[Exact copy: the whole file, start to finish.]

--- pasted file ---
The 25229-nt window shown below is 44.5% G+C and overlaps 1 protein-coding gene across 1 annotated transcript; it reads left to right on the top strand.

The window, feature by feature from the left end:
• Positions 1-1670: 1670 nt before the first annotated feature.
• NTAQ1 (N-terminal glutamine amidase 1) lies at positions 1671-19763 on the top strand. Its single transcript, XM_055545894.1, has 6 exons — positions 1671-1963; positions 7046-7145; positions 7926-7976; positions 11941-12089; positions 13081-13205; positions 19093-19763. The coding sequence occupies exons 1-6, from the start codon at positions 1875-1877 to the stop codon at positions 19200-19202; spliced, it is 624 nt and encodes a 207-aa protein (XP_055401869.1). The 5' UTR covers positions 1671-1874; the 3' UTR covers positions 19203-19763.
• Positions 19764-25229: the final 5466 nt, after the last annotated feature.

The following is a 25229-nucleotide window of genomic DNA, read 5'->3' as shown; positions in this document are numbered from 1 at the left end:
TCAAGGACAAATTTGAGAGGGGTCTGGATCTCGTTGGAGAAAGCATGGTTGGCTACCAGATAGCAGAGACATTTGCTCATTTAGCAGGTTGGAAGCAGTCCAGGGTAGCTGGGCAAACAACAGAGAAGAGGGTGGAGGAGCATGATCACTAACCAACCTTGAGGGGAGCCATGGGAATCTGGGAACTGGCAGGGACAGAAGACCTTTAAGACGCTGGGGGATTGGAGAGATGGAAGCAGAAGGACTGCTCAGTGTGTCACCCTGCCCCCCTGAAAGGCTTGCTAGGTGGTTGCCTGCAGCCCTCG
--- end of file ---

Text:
The 25229-nt window shown below is 44.5% G+C and overlaps 1 protein-coding gene across 1 annotated transcript; it reads left to right on the top strand.

The window, feature by feature from the left end:
• Positions 1-1670: 1670 nt before the first annotated feature.
• NTAQ1 (N-terminal glutamine amidase 1) lies at positions 1671-19763 on the top strand. Its single transcript, XM_055545894.1, has 6 exons — positions 1671-1963; positions 7046-7145; positions 7926-7976; positions 11941-12089; positions 13081-13205; positions 19093-19763. The coding sequence occupies exons 1-6, from the start codon at positions 1875-1877 to the stop codon at positions 19200-19202; spliced, it is 624 nt and encodes a 207-aa protein (XP_055401869.1). The 5' UTR covers positions 1671-1874; the 3' UTR covers positions 19203-19763.
• Positions 19764-25229: the final 5466 nt, after the last annotated feature.

The following is a 25229-nucleotide window of genomic DNA, read 5'->3' as shown; positions in this document are numbered from 1 at the left end:
TCAAGGACAAATTTGAGAGGGGTCTGGATCTCGTTGGAGAAAGCATGGTTGGCTACCAGATAGCAGAGACATTTGCTCATTTAGCAGGTTGGAAGCAGTCCAGGGTAGCTGGGCAAACAACAGAGAAGAGGGTGGAGGAGCATGATCACTAACCAACCTTGAGGGGAGCCATGGGAATCTGGGAACTGGCAGGGACAGAAGACCTTTAAGACGCTGGGGGATTGGAGAGATGGAAGCAGAAGGACTGCTCAGTGTGTCACCCTGCCCCCCTGAAAGGCTTGCTAGGTGGTTGCCTGCAGCCCTCG